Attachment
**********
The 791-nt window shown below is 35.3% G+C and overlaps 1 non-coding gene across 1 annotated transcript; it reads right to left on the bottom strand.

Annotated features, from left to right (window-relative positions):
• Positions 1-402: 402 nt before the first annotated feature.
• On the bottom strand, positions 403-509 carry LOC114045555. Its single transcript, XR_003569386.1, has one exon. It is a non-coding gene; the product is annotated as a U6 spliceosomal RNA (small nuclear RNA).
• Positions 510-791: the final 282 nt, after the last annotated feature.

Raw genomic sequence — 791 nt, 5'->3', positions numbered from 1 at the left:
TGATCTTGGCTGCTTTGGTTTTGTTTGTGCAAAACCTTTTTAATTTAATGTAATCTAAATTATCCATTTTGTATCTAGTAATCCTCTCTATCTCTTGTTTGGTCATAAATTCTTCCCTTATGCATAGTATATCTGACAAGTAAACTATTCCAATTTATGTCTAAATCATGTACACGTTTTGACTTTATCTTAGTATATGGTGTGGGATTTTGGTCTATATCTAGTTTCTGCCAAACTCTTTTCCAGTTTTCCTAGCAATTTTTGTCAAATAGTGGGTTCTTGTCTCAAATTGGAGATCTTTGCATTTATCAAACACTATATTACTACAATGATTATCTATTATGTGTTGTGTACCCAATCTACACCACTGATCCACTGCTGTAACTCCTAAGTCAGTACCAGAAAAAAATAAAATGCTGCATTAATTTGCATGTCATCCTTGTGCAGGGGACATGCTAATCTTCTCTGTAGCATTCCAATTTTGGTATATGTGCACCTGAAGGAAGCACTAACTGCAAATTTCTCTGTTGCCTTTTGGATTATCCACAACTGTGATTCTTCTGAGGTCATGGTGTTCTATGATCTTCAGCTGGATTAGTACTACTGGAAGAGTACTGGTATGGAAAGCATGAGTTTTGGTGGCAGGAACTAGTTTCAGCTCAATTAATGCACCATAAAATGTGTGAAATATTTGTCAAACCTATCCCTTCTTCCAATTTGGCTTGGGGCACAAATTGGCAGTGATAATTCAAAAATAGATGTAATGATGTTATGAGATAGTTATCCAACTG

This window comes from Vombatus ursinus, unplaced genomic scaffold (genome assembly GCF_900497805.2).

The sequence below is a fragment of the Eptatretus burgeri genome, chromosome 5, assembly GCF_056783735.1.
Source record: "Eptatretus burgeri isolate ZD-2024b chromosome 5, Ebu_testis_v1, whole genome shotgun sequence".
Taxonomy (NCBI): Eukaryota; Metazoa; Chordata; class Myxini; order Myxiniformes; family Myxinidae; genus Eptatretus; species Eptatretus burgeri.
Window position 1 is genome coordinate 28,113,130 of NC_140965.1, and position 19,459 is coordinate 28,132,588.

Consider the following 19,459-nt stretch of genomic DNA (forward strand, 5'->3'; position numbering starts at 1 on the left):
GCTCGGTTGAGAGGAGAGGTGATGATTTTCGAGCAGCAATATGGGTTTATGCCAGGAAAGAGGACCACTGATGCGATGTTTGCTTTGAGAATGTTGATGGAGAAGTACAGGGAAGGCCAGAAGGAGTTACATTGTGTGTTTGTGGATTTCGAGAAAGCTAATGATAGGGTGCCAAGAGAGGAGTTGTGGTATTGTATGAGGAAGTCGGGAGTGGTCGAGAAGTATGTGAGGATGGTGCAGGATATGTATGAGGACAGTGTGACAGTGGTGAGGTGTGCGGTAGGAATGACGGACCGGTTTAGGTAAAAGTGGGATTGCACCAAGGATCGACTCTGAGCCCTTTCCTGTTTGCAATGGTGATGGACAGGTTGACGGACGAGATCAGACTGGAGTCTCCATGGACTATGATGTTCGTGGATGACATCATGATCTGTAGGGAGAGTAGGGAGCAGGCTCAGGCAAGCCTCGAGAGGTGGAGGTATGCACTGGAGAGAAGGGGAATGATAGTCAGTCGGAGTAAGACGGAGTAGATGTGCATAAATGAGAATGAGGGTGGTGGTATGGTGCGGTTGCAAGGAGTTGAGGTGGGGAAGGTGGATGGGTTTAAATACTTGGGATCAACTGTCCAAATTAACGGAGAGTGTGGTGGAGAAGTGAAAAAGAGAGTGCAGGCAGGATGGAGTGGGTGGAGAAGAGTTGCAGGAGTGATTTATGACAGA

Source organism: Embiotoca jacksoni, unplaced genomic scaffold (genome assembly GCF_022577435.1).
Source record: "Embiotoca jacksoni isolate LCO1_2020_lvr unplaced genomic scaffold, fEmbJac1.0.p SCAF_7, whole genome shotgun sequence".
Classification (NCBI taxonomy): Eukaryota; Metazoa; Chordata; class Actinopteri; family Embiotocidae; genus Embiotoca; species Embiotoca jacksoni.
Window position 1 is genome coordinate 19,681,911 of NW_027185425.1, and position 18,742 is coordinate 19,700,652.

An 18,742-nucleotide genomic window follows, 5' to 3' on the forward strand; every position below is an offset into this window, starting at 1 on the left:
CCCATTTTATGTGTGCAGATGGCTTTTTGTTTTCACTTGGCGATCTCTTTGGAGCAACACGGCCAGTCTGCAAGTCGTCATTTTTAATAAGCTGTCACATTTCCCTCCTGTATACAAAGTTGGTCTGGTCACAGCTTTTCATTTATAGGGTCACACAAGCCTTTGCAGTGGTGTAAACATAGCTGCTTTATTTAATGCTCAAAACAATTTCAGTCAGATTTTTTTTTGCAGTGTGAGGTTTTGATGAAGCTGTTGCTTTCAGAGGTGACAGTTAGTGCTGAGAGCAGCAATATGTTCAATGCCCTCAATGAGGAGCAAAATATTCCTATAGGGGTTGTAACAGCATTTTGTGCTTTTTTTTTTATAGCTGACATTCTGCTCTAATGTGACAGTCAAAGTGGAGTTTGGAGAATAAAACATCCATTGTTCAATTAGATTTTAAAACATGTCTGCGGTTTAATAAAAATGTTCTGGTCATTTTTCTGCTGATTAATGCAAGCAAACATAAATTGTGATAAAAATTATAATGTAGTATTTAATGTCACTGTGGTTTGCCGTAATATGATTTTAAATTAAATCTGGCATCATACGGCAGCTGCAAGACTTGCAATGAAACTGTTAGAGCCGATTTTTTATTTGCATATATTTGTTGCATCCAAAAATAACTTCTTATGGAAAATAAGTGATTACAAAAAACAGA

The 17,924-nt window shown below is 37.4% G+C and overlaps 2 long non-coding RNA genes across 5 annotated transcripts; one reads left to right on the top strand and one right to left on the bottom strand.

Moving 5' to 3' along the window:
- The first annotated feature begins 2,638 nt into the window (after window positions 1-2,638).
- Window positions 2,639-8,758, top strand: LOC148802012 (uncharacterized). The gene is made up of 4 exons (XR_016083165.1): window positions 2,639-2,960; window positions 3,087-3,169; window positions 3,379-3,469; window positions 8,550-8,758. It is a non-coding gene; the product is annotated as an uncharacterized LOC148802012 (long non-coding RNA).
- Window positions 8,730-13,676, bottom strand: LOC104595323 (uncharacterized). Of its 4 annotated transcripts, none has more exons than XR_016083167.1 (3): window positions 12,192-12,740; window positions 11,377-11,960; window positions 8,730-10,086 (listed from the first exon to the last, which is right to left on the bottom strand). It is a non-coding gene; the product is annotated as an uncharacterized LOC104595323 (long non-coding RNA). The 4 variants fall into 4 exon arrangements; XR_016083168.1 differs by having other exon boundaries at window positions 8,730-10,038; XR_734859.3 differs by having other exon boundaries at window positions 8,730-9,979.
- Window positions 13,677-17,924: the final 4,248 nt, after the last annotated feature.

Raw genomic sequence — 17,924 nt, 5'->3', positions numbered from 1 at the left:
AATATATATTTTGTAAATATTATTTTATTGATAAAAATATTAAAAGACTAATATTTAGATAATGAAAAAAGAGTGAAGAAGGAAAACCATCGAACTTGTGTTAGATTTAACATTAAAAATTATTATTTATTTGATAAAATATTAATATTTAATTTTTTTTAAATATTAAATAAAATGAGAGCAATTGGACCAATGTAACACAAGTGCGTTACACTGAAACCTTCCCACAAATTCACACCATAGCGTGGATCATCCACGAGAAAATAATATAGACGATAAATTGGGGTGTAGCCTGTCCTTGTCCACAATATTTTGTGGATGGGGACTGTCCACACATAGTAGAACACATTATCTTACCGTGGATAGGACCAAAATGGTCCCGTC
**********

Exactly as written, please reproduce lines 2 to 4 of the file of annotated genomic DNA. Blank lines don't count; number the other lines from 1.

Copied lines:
Annotated features, from left to right (window-relative positions):
• Positions 1-402: 402 nt before the first annotated feature.
• On the bottom strand, positions 403-509 carry LOC114045555. Its single transcript, XR_003569386.1, has one exon. It is a non-coding gene; the product is annotated as a U6 spliceosomal RNA (small nuclear RNA).